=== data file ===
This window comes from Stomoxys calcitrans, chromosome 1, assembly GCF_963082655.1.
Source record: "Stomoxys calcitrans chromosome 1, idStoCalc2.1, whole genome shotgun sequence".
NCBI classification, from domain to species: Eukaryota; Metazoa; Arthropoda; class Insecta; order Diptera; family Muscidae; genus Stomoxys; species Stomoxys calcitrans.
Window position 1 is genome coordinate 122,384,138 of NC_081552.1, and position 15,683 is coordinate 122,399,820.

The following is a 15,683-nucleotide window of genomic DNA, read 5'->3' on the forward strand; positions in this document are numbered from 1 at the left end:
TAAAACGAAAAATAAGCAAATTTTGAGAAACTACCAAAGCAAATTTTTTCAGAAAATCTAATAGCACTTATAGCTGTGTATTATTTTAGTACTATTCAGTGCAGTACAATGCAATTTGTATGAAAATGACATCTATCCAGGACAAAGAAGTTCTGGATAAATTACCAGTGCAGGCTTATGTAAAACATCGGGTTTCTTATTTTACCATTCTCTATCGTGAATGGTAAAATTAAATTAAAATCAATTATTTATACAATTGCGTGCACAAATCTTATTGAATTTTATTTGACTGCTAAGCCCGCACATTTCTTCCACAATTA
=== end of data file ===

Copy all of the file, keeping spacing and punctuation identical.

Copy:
This window comes from Stomoxys calcitrans, chromosome 1, assembly GCF_963082655.1.
Source record: "Stomoxys calcitrans chromosome 1, idStoCalc2.1, whole genome shotgun sequence".
NCBI classification, from domain to species: Eukaryota; Metazoa; Arthropoda; class Insecta; order Diptera; family Muscidae; genus Stomoxys; species Stomoxys calcitrans.
Window position 1 is genome coordinate 122,384,138 of NC_081552.1, and position 15,683 is coordinate 122,399,820.

The following is a 15,683-nucleotide window of genomic DNA, read 5'->3' on the forward strand; positions in this document are numbered from 1 at the left end:
TAAAACGAAAAATAAGCAAATTTTGAGAAACTACCAAAGCAAATTTTTTCAGAAAATCTAATAGCACTTATAGCTGTGTATTATTTTAGTACTATTCAGTGCAGTACAATGCAATTTGTATGAAAATGACATCTATCCAGGACAAAGAAGTTCTGGATAAATTACCAGTGCAGGCTTATGTAAAACATCGGGTTTCTTATTTTACCATTCTCTATCGTGAATGGTAAAATTAAATTAAAATCAATTATTTATACAATTGCGTGCACAAATCTTATTGAATTTTATTTGACTGCTAAGCCCGCACATTTCTTCCACAATTA